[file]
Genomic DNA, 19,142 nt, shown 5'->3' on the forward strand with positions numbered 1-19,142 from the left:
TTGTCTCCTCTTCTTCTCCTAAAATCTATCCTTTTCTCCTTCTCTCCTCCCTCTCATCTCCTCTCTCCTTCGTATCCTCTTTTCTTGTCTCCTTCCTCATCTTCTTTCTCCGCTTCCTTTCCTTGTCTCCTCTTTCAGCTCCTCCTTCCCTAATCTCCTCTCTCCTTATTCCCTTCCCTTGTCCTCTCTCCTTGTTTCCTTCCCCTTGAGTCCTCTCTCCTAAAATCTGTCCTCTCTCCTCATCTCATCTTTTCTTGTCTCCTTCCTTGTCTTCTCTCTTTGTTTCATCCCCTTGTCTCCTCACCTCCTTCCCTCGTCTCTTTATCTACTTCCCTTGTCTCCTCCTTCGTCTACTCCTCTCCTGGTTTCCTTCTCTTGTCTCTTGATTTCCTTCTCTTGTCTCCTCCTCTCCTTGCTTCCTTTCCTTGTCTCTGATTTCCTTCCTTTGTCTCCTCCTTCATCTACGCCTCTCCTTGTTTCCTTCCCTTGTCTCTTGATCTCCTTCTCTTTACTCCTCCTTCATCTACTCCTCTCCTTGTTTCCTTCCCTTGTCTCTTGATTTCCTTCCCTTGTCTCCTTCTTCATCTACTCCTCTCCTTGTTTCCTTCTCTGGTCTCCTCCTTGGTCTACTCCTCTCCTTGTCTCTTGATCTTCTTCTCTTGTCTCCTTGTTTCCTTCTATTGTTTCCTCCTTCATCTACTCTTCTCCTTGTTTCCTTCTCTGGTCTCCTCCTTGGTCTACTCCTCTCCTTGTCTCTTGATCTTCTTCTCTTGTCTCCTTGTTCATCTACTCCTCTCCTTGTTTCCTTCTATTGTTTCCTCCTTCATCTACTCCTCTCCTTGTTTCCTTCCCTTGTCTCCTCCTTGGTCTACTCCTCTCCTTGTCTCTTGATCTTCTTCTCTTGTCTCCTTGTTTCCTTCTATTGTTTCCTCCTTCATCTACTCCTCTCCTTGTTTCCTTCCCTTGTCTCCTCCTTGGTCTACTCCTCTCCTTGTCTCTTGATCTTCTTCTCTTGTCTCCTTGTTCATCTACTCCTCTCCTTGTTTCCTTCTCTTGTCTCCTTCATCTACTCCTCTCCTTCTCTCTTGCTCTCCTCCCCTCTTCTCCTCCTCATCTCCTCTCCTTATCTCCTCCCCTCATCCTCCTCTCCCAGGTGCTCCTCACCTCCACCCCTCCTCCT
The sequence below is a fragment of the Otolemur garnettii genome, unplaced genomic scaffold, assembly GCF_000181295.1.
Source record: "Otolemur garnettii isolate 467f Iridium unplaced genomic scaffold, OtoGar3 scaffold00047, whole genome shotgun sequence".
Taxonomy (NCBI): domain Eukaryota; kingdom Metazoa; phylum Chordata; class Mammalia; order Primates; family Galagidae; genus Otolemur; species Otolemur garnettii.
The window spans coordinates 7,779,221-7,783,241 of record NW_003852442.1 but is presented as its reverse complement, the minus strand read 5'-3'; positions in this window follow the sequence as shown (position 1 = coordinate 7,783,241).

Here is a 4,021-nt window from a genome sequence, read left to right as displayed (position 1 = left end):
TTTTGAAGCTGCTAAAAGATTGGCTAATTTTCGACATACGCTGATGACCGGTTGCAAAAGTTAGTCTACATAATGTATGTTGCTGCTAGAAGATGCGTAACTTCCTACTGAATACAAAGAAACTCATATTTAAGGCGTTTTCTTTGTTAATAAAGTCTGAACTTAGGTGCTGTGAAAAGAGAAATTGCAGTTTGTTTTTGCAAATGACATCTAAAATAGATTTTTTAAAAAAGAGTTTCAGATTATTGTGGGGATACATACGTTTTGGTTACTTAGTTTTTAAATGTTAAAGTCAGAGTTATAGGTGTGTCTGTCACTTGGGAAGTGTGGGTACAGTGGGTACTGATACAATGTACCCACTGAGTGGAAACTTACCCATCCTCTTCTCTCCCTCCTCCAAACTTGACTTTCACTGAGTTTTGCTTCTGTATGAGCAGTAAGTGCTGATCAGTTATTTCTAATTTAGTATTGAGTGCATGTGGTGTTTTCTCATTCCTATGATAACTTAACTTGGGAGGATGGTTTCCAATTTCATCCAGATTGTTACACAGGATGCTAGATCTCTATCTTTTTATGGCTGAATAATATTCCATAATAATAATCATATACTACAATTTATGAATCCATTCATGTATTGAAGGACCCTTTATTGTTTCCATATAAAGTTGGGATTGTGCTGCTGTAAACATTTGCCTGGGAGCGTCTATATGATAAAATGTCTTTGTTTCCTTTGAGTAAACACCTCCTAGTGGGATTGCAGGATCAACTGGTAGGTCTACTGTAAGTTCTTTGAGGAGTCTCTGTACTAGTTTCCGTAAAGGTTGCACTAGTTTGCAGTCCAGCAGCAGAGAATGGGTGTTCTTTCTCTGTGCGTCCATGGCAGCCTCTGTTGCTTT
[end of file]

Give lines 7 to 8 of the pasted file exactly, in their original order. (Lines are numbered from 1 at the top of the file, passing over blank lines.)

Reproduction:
Here is a 4,021-nt window from a genome sequence, read left to right as displayed (position 1 = left end):
TTTTGAAGCTGCTAAAAGATTGGCTAATTTTCGACATACGCTGATGACCGGTTGCAAAAGTTAGTCTACATAATGTATGTTGCTGCTAGAAGATGCGTAACTTCCTACTGAATACAAAGAAACTCATATTTAAGGCGTTTTCTTTGTTAATAAAGTCTGAACTTAGGTGCTGTGAAAAGAGAAATTGCAGTTTGTTTTTGCAAATGACATCTAAAATAGATTTTTTAAAAAAGAGTTTCAGATTATTGTGGGGATACATACGTTTTGGTTACTTAGTTTTTAAATGTTAAAGTCAGAGTTATAGGTGTGTCTGTCACTTGGGAAGTGTGGGTACAGTGGGTACTGATACAATGTACCCACTGAGTGGAAACTTACCCATCCTCTTCTCTCCCTCCTCCAAACTTGACTTTCACTGAGTTTTGCTTCTGTATGAGCAGTAAGTGCTGATCAGTTATTTCTAATTTAGTATTGAGTGCATGTGGTGTTTTCTCATTCCTATGATAACTTAACTTGGGAGGATGGTTTCCAATTTCATCCAGATTGTTACACAGGATGCTAGATCTCTATCTTTTTATGGCTGAATAATATTCCATAATAATAATCATATACTACAATTTATGAATCCATTCATGTATTGAAGGACCCTTTATTGTTTCCATATAAAGTTGGGATTGTGCTGCTGTAAACATTTGCCTGGGAGCGTCTATATGATAAAATGTCTTTGTTTCCTTTGAGTAAACACCTCCTAGTGGGATTGCAGGATCAACTGGTAGGTCTACTGTAAGTTCTTTGAGGAGTCTCTGTACTAGTTTCCGTAAAGGTTGCACTAGTTTGCAGTCCAGCAGCAGAGAATGGGTGTTCTTTCTCTGTGCGTCCATGGCAGCCTCTGTTGCTTT